Middle-child syndrome. It's not just for people anymore.
The Preakness Stakes, the second leg of the Triple Crown, is the middle child of horse racing and it's crying out for attention.
Why else would they be using the slogan "Get Your Preak On" to advertise Saturday's race?
The play on Missy "Misdemeanor" Elliott's 2001 hit represents a clear break from tradition -- one that the Maryland Jockey Club, which operates the event, felt was necessary.
"The Jockey Club and racing have been criticized for many years that their advertising and marketing campaigns are same old, same old; nothing exciting," MJC president Tom Chuckas said. "The other thing we've been criticized for is when we do market, we don't target a younger demographic. In looking at this campaign, we basically wanted to target 21- to 35-year-olds. So we had to speak their language."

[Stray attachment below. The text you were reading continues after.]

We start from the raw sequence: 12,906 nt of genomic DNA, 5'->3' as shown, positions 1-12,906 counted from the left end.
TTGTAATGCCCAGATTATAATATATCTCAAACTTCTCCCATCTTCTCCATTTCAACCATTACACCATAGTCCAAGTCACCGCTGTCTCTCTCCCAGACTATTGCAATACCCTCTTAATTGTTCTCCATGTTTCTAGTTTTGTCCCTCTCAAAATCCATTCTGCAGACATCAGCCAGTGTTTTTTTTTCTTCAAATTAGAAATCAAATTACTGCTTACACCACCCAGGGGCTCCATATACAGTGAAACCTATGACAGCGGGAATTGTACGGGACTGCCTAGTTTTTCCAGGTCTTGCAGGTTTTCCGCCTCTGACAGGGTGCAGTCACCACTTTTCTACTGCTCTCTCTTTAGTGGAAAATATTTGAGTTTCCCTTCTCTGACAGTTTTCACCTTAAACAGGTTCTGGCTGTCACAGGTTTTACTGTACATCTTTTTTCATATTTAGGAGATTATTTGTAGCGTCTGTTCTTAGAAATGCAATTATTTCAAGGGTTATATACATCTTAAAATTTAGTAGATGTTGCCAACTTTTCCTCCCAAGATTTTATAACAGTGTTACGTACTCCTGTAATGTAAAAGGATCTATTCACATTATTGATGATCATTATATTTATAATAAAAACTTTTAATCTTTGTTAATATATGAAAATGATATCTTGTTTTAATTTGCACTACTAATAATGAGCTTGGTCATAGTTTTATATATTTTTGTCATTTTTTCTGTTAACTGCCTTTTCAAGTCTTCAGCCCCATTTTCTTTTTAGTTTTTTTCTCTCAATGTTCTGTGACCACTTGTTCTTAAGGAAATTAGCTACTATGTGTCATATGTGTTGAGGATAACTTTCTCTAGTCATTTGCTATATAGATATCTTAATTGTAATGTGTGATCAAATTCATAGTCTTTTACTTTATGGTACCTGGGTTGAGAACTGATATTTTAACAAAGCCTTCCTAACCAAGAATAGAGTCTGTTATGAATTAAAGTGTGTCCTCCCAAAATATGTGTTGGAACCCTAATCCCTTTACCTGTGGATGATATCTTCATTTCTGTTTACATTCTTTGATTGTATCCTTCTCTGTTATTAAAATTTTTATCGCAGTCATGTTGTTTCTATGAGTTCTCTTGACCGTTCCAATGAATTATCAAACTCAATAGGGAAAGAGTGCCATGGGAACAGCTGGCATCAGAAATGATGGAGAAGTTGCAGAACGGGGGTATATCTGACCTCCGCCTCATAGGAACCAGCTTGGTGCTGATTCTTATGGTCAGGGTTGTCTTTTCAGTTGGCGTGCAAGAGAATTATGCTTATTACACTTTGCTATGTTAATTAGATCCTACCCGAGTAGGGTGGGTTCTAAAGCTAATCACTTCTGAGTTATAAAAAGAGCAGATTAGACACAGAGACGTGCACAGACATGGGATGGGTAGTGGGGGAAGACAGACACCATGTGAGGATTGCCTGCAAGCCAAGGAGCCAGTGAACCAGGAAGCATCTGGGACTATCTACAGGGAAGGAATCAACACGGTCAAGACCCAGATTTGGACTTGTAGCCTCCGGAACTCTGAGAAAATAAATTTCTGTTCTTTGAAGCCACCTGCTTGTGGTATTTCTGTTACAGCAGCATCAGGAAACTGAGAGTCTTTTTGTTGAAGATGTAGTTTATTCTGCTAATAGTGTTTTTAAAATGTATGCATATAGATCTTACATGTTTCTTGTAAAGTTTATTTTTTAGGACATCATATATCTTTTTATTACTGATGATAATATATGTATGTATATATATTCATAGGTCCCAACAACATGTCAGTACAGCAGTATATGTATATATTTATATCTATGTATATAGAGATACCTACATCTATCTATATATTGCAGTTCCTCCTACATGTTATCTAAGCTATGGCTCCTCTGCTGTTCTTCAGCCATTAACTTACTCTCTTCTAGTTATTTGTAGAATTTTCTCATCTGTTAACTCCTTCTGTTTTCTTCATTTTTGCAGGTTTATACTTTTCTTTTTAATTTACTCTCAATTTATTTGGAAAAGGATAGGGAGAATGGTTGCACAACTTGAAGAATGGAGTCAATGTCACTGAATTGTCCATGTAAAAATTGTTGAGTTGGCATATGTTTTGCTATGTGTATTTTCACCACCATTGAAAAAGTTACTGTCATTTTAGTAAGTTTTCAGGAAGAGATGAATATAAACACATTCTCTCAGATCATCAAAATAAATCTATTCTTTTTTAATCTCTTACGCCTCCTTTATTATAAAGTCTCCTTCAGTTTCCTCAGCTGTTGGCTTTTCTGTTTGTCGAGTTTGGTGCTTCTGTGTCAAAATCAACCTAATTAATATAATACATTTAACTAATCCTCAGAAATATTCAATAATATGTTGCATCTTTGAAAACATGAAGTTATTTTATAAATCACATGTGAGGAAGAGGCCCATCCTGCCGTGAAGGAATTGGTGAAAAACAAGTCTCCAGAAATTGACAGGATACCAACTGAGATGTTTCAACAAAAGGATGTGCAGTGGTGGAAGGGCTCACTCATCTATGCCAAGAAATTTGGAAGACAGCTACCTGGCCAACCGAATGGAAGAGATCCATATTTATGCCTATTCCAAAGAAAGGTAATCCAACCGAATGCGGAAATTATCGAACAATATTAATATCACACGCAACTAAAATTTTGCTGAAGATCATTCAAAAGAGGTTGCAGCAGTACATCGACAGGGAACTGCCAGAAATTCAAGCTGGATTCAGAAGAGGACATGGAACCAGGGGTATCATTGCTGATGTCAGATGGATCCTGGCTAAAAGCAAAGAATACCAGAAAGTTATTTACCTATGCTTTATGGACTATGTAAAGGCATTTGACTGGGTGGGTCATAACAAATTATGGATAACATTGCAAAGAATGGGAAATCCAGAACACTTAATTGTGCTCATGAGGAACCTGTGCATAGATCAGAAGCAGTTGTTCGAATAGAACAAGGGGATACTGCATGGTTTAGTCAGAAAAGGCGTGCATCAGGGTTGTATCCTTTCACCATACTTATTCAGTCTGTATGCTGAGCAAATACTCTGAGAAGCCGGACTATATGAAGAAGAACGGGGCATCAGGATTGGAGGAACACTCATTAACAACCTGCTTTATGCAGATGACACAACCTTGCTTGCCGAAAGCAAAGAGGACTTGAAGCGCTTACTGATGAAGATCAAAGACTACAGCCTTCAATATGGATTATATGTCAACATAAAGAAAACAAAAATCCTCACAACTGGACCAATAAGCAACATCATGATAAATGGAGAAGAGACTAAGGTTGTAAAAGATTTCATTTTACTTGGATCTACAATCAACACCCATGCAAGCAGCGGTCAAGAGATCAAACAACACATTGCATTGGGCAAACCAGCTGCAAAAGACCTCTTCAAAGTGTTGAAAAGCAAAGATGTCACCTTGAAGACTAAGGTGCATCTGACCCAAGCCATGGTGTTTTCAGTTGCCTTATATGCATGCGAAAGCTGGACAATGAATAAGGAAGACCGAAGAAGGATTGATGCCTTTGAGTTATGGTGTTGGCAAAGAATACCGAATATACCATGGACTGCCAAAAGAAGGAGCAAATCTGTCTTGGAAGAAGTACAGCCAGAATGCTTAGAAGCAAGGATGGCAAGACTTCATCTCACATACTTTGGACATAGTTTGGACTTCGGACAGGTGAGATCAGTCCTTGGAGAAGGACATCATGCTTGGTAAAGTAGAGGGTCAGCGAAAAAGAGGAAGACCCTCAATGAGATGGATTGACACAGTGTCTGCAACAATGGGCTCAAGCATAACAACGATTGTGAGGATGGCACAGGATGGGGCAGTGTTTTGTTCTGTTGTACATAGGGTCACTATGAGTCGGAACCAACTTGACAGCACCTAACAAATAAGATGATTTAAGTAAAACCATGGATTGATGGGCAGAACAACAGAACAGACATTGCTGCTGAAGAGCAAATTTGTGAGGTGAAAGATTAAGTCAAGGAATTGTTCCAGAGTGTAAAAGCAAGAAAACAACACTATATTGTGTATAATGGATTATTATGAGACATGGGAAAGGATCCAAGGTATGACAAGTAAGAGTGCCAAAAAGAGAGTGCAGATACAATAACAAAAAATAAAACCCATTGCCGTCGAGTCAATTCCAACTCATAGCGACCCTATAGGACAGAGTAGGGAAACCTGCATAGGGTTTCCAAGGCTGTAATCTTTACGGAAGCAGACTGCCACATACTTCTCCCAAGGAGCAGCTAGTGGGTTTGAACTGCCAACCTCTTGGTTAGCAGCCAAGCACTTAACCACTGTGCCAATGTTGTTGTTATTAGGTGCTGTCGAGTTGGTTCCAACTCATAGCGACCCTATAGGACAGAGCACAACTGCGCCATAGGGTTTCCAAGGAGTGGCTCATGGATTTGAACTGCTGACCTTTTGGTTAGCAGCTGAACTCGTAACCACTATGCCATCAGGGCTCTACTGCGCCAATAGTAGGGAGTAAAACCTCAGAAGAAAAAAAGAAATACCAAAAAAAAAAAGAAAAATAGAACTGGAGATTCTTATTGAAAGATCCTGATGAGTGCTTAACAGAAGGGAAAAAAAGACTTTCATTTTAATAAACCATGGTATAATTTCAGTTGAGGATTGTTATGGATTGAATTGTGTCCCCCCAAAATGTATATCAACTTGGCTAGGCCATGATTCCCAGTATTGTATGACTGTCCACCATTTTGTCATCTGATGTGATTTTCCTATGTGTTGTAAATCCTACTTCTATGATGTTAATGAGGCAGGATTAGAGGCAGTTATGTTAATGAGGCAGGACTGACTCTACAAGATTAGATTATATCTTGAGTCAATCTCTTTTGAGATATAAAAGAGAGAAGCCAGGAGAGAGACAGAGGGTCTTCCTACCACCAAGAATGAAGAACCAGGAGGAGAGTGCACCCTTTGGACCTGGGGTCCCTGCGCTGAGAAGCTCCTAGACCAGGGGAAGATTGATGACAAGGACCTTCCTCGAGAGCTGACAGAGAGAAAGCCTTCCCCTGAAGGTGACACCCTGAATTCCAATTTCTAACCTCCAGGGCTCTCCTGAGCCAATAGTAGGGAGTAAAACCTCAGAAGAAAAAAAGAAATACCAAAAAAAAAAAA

As a member of that demographic, I can tell Mr. Chuckas we don't speak in terms of nearly decade-old hip-hop songs. There are better ways to update your image and garner new fans.
How about the Preakness's nickname, "The Run for the Black-Eyed Susans"? It's a nice shout-out to your state flower, but it doesn't exactly roll off the tongue and sounds more like a charity race for people who got punched in the face. The Kentucky Derby nailed it with "The Run for the Roses," but there are plenty of other flowers out there to choose from.
I know it's tough living in the Derby's shadow, but follow their example. You don't see them tapping Young Jeezy to sing "My Old Kentucky Home."
I know what you're going through. But it could always be worse. You could be the Belmont Stakes, where no one cares unless the same horse has won the Kentucky Derby and the Preakness. And that happens about as often as a jockey eating a Big Mac.